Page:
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Rabbi Yosef Qafih’s Modern Medieval Translation of the Guide

Rabbi Yosef Qafih’s Modern Medieval Translation of the Guide

Chapter:
(p.257) 9 Rabbi Yosef Qafih’s Modern Medieval Translation of the Guide
Source:
Maimonides' "Guide of the Perplexed" in Translation
Author(s):
Y. Tzvi Langermann
Publisher:
University of Chicago Press
DOI:10.7208/chicago/9780226627878.003.0010

The various translators of Maimonides’ Dalālat al-ḥāʾirīn, medieval and modern, all had an excellent command of Arabic. However, only two of them can be considered native speakers: Yehudah al-Ḥarizi and Yosef Qafih. While Samuel Ibn Tibbon may well have spoken Arabic at home, he did not grow up in an Arabic-speaking environment. The ability of native speakers goes far beyond the ability to communicate freely in the language; they are familiar with the entire culture of expression for which the language is the main medium. Native speakers possess sensitivity to nuance and innuendo that is nearly impossible to teach, or even for emigrants to pass on within their households. Rabbi Yosef Qafih had yet another advantage: he was born and spent his formative years in the Yemen, a country in which medieval traditions of philosophy and astronomy, close to those in which Maimonides himself was involved, were very much alive.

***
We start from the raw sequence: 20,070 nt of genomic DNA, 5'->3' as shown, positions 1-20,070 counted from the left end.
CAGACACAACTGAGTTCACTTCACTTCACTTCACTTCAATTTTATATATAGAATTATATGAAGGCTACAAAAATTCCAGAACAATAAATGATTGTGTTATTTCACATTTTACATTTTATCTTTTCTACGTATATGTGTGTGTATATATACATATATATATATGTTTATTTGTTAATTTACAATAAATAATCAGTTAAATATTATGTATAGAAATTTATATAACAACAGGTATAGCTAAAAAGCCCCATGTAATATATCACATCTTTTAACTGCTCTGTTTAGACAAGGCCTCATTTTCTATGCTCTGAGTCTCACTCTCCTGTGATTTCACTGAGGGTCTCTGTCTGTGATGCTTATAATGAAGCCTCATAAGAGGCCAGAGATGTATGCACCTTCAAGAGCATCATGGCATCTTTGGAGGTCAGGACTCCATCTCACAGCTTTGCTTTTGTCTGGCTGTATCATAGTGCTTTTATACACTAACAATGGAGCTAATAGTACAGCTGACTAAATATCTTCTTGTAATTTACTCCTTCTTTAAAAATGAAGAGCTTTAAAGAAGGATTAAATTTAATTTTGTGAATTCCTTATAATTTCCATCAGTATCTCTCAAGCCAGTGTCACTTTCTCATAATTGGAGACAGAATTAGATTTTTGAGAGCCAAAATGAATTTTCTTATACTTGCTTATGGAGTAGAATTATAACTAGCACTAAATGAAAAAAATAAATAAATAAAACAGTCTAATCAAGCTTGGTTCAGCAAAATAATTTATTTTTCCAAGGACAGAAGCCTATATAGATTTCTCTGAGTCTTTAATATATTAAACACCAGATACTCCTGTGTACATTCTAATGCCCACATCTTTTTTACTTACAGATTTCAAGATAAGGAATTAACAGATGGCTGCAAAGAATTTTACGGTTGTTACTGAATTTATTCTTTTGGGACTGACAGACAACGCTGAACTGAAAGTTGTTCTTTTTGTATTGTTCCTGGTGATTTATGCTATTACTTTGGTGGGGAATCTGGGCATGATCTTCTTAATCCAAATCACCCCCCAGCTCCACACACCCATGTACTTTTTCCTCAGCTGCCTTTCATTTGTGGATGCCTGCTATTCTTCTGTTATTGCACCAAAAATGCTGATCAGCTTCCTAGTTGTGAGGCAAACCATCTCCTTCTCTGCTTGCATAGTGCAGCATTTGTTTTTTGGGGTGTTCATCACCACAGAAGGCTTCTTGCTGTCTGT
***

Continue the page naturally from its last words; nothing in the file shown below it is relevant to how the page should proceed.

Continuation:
Keywords:   Qafih, Yemen, Arabic, Hebrew Translations

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